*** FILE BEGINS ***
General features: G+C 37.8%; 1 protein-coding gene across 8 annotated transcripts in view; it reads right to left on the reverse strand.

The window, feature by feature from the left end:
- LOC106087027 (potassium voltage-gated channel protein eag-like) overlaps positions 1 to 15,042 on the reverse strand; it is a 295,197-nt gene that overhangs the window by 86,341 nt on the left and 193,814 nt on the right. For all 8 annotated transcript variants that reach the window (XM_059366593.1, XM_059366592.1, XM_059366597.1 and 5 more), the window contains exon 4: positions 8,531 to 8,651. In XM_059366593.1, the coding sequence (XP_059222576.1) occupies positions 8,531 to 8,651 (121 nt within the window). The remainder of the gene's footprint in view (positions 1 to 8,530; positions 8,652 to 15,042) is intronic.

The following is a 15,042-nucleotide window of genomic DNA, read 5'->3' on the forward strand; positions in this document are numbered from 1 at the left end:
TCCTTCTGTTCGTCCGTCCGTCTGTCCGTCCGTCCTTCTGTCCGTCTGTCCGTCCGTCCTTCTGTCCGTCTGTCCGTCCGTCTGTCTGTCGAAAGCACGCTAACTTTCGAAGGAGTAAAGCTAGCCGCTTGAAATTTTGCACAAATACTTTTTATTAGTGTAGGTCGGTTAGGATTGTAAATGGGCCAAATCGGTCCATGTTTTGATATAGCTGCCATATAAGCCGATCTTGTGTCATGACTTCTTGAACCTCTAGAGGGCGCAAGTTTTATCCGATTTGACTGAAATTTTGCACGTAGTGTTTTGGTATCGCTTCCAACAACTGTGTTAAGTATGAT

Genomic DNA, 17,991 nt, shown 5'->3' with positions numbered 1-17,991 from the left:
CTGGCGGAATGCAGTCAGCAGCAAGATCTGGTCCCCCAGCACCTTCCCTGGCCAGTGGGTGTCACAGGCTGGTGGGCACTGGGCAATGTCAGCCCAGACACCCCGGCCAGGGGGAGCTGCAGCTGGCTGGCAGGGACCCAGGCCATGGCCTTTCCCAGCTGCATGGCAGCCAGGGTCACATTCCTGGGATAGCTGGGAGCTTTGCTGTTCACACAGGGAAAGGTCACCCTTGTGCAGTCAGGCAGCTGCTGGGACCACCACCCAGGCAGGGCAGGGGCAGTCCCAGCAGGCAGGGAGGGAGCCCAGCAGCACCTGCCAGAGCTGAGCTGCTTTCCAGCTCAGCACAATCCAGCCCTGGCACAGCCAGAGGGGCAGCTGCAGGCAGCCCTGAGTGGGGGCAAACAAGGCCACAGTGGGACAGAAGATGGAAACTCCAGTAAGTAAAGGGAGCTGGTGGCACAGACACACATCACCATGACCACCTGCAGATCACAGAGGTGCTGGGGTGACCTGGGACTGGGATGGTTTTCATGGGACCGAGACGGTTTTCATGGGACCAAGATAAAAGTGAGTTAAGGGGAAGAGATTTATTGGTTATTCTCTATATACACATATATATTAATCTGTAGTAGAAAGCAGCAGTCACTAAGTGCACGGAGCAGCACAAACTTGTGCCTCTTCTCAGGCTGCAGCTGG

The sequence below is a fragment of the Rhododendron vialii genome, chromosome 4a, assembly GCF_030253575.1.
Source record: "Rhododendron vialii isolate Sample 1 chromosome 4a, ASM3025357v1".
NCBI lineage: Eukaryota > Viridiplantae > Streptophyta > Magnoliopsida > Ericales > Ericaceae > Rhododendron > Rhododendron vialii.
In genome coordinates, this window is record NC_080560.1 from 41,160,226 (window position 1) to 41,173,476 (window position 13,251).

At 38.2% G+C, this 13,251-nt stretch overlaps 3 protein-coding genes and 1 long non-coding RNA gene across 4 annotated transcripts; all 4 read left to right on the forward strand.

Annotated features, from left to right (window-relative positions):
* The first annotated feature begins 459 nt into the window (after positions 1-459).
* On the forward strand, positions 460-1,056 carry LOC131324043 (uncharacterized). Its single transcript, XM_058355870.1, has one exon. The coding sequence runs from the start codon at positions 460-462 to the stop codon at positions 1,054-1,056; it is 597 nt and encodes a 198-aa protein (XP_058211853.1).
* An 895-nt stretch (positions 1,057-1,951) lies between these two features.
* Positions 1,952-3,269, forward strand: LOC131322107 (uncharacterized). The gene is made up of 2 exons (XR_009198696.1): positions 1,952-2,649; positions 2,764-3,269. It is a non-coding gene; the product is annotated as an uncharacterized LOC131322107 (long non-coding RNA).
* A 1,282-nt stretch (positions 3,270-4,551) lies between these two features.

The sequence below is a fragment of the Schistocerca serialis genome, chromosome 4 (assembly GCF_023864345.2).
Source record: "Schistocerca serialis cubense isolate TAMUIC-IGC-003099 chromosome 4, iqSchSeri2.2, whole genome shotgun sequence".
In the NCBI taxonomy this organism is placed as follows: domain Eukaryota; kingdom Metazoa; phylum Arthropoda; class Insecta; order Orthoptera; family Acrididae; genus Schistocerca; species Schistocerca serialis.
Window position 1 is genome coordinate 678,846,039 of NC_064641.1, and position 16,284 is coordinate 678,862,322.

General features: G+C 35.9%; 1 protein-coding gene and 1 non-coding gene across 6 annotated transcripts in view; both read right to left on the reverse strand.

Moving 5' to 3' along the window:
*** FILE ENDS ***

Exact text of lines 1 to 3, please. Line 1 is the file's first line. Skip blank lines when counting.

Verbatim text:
General features: G+C 37.8%; 1 protein-coding gene across 8 annotated transcripts in view; it reads right to left on the reverse strand.

The window, feature by feature from the left end:
- LOC106087027 (potassium voltage-gated channel protein eag-like) overlaps positions 1 to 15,042 on the reverse strand; it is a 295,197-nt gene that overhangs the window by 86,341 nt on the left and 193,814 nt on the right. For all 8 annotated transcript variants that reach the window (XM_059366593.1, XM_059366592.1, XM_059366597.1 and 5 more), the window contains exon 4: positions 8,531 to 8,651. In XM_059366593.1, the coding sequence (XP_059222576.1) occupies positions 8,531 to 8,651 (121 nt within the window). The remainder of the gene's footprint in view (positions 1 to 8,530; positions 8,652 to 15,042) is intronic.